A federal appeals court today revived a lawsuit brought by an Egyptian student detained as a material witness after the September 11, 2001 terrorist attacks, but the court withdrew its opinion within hours after releasing it.
A three-judge panel of the 2nd Circuit Court of Appeals ruled that Abdullah Higazy could proceed with his lawsuit against an FBI agent who allegedly coerced Mr. Higazy into admitting that he had an aviation radio in his room at the Millennium Hotel at the World Trade Center on the morning of the attacks.
Mr. Higazy claims that he falsely admitted to owning the radio after the FBI agent, Michael Templeton, threatened to subject Mr. Higazyıs family to harassment by Egyptian security officials.
An airline pilot staying at the same hotel subsequently turned up to claim the radio, but Mr. Higazy spent 34 days in jail before the matter was resolved. He was initially held as a material witness but was later charged with making a false statement to investigators.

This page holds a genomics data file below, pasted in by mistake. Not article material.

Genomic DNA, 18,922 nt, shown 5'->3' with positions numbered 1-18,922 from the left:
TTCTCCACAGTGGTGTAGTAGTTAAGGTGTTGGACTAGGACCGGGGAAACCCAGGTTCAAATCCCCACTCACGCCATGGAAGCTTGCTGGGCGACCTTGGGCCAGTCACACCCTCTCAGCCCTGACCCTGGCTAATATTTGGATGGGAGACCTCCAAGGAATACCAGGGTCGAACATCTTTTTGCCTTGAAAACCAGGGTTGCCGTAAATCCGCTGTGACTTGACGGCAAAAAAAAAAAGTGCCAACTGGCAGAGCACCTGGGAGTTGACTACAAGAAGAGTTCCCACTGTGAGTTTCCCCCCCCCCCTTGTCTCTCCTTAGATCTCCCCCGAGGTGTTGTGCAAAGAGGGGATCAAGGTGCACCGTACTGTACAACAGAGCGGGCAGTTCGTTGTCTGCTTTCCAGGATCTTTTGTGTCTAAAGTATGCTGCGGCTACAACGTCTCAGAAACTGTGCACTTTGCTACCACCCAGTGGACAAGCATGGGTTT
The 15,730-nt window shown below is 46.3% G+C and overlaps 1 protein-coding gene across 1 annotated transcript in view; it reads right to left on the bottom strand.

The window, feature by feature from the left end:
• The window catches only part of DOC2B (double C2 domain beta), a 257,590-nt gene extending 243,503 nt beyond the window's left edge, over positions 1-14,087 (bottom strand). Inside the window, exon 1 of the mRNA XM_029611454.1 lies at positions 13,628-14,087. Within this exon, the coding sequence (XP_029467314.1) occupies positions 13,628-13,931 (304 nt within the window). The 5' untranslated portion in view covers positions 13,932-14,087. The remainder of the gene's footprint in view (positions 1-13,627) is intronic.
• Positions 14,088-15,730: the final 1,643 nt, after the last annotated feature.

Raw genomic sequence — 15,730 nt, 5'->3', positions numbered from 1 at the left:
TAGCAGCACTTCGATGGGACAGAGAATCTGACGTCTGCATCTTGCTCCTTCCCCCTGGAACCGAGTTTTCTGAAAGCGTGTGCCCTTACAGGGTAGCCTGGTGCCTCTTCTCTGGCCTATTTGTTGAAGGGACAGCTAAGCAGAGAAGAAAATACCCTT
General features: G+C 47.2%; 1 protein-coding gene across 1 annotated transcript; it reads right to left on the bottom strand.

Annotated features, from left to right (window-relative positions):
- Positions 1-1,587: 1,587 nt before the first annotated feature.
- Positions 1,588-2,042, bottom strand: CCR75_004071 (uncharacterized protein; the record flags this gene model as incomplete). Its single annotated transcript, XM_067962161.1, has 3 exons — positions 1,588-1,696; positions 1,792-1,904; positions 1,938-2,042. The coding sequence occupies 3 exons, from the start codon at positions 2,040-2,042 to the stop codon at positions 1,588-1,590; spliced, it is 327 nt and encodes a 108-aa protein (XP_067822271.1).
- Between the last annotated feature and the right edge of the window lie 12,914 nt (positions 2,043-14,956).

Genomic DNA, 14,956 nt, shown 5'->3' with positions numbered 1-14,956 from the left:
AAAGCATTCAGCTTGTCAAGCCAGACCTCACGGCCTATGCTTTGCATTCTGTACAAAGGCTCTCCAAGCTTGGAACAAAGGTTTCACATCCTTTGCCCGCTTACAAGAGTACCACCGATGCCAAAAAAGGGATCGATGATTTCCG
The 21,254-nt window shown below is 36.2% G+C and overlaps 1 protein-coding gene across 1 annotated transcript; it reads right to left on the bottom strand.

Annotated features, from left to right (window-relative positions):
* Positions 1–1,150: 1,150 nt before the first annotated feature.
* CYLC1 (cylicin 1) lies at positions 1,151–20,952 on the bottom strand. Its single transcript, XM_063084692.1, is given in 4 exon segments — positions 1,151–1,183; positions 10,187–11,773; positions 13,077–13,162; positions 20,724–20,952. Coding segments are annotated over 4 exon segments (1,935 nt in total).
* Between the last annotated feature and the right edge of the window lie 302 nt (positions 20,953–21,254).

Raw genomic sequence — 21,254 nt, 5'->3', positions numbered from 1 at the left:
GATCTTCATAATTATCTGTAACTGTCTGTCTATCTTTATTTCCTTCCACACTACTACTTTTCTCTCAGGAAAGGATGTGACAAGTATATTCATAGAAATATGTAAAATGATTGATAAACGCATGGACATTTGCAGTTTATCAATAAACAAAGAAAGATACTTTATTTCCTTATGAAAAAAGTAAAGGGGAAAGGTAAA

In 2004, a district court judge dismissed most of Mr. Higazyıs lawsuit, though he allowed it to proceed against a hotel security guard. The guard and his employer later settled that aspect of the case.
Judge Rosemary Pooler wrote today that one of the Egyptian student's claims against Mr. Templeton over the allegedly coerced confession should not have been dismissed. "An officer in Templeton's shoes would have understood that the confession he allegedly coerced from Higazy would have been used in a criminal case against Higazy and that his actions therefore violated Higazy's Constitutional right to be free from compelled self-incrimination," Judge Pooler wrote in an opinion joined by Judge John Koeltl.
Judge Dennis Jacobs wrote a separate opinion which reached a similar result, but emphasized that the case turned not on whether the confession was coerced, but on indications that Mr. Templeton may have misled a defense attorney about what transpired.
A source close to the case said the opinion was withdrawn because of concerns that it disclosed information that was sealed by the district court on the grounds that it could jeopardize the safety of certain individuals.
The ruling is expected to be re-filed shortly, but the original decision is still posted on a popular legal blog, How Appealing.